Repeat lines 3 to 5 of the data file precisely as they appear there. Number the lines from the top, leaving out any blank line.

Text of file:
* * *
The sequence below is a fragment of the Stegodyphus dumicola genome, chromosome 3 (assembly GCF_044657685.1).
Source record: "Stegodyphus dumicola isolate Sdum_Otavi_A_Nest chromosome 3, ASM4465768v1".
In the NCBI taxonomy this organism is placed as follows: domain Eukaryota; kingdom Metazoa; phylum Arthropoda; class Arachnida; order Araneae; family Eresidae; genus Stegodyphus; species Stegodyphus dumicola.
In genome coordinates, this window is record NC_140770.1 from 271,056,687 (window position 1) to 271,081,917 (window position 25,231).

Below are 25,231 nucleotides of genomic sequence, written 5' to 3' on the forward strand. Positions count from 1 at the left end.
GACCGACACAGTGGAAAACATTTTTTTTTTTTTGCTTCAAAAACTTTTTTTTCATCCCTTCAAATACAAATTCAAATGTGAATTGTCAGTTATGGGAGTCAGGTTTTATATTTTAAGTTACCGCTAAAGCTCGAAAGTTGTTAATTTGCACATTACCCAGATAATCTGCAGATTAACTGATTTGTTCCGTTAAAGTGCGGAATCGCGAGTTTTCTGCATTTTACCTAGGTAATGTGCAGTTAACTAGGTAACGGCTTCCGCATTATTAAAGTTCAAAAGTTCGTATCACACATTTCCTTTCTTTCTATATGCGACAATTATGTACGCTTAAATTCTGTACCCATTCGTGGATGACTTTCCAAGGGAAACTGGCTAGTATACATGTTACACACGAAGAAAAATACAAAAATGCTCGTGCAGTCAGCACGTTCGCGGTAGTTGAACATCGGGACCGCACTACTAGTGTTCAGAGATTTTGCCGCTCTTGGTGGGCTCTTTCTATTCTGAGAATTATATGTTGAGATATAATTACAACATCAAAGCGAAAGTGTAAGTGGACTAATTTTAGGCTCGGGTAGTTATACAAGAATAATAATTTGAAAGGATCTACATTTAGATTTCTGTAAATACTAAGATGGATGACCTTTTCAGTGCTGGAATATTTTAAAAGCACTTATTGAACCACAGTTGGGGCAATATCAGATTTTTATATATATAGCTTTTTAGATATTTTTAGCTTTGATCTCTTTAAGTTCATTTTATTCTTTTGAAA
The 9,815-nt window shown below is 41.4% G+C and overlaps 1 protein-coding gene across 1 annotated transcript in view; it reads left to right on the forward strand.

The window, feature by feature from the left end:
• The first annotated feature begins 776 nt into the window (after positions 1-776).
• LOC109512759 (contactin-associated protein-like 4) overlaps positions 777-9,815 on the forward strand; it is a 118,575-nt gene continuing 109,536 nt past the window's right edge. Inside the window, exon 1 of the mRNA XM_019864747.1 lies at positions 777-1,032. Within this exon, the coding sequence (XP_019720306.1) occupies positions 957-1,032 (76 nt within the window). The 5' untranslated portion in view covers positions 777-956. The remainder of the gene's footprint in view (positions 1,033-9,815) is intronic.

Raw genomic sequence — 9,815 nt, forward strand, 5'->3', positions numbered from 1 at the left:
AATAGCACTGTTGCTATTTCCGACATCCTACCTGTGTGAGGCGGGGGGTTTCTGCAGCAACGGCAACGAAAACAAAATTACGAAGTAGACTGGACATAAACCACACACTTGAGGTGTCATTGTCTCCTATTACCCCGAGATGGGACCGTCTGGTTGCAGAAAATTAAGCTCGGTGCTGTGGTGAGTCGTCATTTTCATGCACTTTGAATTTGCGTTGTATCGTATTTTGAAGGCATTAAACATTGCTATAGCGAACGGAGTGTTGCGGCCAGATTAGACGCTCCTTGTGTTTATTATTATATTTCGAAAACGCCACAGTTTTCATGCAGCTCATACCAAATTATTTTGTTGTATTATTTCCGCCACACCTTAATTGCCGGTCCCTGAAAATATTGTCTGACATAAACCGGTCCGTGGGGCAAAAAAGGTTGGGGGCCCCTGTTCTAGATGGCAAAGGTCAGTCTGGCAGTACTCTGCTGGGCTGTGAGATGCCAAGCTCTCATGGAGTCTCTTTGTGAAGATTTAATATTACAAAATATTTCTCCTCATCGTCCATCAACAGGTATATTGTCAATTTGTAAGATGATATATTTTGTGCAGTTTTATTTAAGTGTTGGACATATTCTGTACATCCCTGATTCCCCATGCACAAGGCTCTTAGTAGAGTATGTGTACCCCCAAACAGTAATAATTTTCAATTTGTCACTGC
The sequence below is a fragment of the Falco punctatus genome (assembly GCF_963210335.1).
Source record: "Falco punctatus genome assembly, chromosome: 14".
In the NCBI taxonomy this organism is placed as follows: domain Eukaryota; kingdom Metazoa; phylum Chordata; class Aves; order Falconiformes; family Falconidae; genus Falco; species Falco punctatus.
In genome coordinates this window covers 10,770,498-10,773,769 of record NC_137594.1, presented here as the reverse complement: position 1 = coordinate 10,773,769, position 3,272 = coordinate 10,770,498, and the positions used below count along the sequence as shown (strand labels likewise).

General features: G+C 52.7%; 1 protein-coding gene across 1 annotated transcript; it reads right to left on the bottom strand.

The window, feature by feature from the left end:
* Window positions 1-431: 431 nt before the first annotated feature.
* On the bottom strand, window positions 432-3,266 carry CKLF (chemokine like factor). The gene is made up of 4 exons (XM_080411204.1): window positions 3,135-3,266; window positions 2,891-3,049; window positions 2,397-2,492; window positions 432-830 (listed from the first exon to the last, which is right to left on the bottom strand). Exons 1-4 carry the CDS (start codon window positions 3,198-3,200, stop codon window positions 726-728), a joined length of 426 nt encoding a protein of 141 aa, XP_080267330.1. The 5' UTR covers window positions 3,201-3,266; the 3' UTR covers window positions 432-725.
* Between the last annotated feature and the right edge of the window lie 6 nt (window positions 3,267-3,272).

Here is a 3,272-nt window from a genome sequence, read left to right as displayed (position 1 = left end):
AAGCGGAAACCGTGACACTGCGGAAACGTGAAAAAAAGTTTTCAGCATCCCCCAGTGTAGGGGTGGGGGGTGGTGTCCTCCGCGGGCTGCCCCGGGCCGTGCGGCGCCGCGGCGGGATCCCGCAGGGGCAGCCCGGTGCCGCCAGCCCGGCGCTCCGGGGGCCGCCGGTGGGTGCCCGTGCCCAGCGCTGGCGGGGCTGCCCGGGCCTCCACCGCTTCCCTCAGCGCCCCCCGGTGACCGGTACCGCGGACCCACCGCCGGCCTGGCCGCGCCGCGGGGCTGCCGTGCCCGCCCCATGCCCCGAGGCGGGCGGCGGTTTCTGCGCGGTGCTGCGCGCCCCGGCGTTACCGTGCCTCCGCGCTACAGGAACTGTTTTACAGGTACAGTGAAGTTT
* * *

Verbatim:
In the NCBI taxonomy this organism is placed as follows: domain Eukaryota; kingdom Metazoa; phylum Arthropoda; class Arachnida; order Araneae; family Eresidae; genus Stegodyphus; species Stegodyphus dumicola.
In genome coordinates, this window is record NC_140770.1 from 271,056,687 (window position 1) to 271,081,917 (window position 25,231).

Below are 25,231 nucleotides of genomic sequence, written 5' to 3' on the forward strand. Positions count from 1 at the left end.